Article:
Magic and mystery are happy bedfellows. Magicians hope to leave their audiences with the ultimate how-dunit, which under the rules of their trade most of them would rather die than explain. But it's double the fun when the audience spends 40 minutes with the mystery and 20 minutes with the revelation. Welcome to the British mystery-comedy show Jonathan Creek , the fourth season of which (2003-04) will be released on DVD next Tuesday.
As with many such mysteries, Bones being the best current example, the series plays off two streams of tension between the male and female leads.
The first is that their personalities differ greatly, which produces clashes; they bicker, they stomp off in separate directions, they grudgingly reunite. The second is that opposites may attract romantically.
Jonathan Creek (standup comic Alan Davies) is the assistant to egotistical stage magician Adam Klaus (Stuart Milligan), though the woolly-haired, baby-faced, self-effacing Creek is the one who dreams up the magic tricks. In the first three seasons, Creek's foil and potential romantic interest was journalist Maddy Magellan (Caroline Quentin), whose investigations turned up impenetrable mysteries that Creek was nonetheless able to penetrate. In the fourth season, the foil is Carla Borrego, played by Julia Sawalha, fondly remembered as the perpetually embarrassed daughter on Absolutely Fabulous . Borrego, who first surfaced as a theatrical agent in a two-hour Jonathan Creek TV movie, is now the host of a real-crime show called Eyes and Ears. She needs Creek's expertise; he reluctantly supplies it, though she chafes at being the Watson to his Holmes. "This glee you derive from treating me like a five-year-old really does begin to pall after a while," she grumbles.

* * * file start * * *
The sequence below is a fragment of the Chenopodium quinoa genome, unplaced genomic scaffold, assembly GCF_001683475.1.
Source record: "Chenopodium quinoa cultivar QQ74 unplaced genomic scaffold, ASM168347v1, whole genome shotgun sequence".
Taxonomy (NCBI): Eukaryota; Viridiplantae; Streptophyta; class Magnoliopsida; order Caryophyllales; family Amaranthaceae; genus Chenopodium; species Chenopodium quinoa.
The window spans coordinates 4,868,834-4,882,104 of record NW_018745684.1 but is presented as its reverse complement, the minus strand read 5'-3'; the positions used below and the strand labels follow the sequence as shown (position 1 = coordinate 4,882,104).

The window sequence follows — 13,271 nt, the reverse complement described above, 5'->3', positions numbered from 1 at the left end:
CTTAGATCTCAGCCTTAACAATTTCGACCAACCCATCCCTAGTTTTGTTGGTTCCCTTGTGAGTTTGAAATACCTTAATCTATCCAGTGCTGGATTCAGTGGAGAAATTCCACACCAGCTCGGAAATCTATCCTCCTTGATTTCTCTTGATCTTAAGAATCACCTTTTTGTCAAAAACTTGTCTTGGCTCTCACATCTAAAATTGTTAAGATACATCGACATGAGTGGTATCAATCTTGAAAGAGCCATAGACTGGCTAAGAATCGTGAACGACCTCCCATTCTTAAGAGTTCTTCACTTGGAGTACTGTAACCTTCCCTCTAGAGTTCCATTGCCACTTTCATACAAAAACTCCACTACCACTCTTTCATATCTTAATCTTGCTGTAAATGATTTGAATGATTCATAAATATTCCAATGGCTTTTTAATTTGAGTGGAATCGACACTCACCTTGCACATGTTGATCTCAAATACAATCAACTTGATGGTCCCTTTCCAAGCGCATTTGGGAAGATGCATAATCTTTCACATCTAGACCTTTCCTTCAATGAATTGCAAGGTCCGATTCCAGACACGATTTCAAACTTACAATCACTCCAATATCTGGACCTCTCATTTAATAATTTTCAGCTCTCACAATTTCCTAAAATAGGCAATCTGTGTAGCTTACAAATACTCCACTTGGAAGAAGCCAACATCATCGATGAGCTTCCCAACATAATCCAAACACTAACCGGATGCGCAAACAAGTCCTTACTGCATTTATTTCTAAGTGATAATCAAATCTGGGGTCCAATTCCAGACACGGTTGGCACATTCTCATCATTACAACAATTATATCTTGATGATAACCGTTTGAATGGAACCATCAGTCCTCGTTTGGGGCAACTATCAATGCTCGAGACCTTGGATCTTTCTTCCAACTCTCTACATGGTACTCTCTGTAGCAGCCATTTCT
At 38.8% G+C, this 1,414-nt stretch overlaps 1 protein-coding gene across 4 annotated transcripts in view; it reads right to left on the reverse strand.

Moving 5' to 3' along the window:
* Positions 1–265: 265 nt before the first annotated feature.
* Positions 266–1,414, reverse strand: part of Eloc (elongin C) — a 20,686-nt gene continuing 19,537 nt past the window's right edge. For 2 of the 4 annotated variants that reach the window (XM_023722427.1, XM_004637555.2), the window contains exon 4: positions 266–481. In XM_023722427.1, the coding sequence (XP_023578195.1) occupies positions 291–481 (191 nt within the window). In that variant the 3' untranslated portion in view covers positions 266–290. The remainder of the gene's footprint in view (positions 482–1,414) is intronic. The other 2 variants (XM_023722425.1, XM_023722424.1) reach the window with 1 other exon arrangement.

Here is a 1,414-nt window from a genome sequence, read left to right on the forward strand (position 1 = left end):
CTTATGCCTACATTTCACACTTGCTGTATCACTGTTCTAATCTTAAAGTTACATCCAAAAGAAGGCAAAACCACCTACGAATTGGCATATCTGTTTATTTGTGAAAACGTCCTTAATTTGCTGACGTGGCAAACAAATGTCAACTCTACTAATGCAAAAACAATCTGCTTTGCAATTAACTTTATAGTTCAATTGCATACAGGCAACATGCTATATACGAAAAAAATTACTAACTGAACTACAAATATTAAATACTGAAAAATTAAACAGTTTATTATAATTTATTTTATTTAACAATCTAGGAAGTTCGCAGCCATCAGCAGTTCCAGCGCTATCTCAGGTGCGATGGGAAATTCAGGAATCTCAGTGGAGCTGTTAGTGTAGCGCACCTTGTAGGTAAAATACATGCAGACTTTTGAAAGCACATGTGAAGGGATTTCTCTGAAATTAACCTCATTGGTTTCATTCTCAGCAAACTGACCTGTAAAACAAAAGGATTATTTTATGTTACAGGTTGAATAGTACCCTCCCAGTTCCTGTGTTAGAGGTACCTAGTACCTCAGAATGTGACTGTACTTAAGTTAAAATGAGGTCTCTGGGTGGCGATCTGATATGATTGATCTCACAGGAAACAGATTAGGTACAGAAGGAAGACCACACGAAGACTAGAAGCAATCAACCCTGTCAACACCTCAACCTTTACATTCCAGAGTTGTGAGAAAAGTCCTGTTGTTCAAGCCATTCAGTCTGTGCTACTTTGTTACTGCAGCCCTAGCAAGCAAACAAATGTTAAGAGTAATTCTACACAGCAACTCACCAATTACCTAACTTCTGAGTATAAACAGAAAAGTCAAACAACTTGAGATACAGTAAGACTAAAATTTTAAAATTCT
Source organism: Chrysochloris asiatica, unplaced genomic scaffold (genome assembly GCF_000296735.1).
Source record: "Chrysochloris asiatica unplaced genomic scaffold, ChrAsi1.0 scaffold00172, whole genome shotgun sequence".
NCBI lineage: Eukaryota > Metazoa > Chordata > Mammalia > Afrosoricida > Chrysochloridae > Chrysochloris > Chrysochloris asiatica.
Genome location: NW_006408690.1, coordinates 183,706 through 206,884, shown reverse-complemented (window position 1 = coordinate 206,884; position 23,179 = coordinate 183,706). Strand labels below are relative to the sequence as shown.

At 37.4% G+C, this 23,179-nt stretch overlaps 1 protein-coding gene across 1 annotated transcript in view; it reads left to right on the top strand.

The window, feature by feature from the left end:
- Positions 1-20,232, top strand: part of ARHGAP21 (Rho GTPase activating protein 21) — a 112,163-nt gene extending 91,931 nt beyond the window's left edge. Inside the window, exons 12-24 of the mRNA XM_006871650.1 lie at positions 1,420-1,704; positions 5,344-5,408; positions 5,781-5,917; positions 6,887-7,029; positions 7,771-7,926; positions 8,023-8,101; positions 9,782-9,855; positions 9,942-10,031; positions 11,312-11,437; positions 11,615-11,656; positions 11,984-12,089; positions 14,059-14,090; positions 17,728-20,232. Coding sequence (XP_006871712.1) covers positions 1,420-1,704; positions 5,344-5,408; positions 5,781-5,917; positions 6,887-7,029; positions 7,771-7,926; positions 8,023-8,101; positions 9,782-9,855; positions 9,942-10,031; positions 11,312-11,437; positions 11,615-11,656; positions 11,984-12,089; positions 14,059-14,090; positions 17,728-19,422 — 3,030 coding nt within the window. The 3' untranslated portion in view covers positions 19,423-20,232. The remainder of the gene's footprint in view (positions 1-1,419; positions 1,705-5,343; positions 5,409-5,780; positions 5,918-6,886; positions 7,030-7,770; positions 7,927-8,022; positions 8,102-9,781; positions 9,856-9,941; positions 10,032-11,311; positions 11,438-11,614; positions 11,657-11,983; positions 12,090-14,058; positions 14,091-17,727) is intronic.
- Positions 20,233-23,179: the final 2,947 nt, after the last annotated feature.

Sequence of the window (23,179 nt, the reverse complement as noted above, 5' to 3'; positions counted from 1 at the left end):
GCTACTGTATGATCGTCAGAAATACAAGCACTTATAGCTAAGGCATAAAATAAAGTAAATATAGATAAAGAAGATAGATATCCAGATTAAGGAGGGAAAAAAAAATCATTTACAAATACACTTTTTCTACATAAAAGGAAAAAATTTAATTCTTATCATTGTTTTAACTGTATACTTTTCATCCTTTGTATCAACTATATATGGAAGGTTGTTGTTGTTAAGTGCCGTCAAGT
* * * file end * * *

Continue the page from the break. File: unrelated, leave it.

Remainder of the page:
The actors are in good form, including Adrian Edmondson (Vyvyan the punk in the anarchic mid-1980s British comedy series The Young Ones ) as Carla's partner and the producer of her show. But the key is in the writing, and it becomes clear from the Season 4 bonus features that writer-creator David Renwick leaves nothing to chance. He is constantly on-set. He watches like a hawk. Sawalha recalls him telling her she had just played a scene all wrong. "He has this look on his face, if something's done okay, of absolute amazement that the people that have been hired to bring his ideas to life haven't cocked it up completely."
"Well," Renwick says, "filming is essentially a nightmare, really. I mean, it's all about compromises and just a huge struggle to achieve what I have written, or any writer has written, in a space of time that is always too short and with resources that are never sufficient." Producer Verity Lambert once told Renwick his trouble lay in always seeing the glass as half empty rather than half full. No, said Renwick, my glass is empty.
The mysteries are baffling and the solutions ingenious. There's the locked-room mystery in which the victim is killed in a gymnasium with only one exit that was watched at the time by several officers. In the third season, a man who believed he had sold his soul to the devil was apparently able to kill a man who was about to shoot him from several metres away, the only clue being a disappearing red mark on the shooter's body. "I start always with the trick," says Renwick, "and how the trick could be achieved, but sometimes I've begun with the effect and then worked out how that's been arrived at." And the name Jonathan Creek? He plucked it from a place he visited in Kentucky. Another mystery exploded.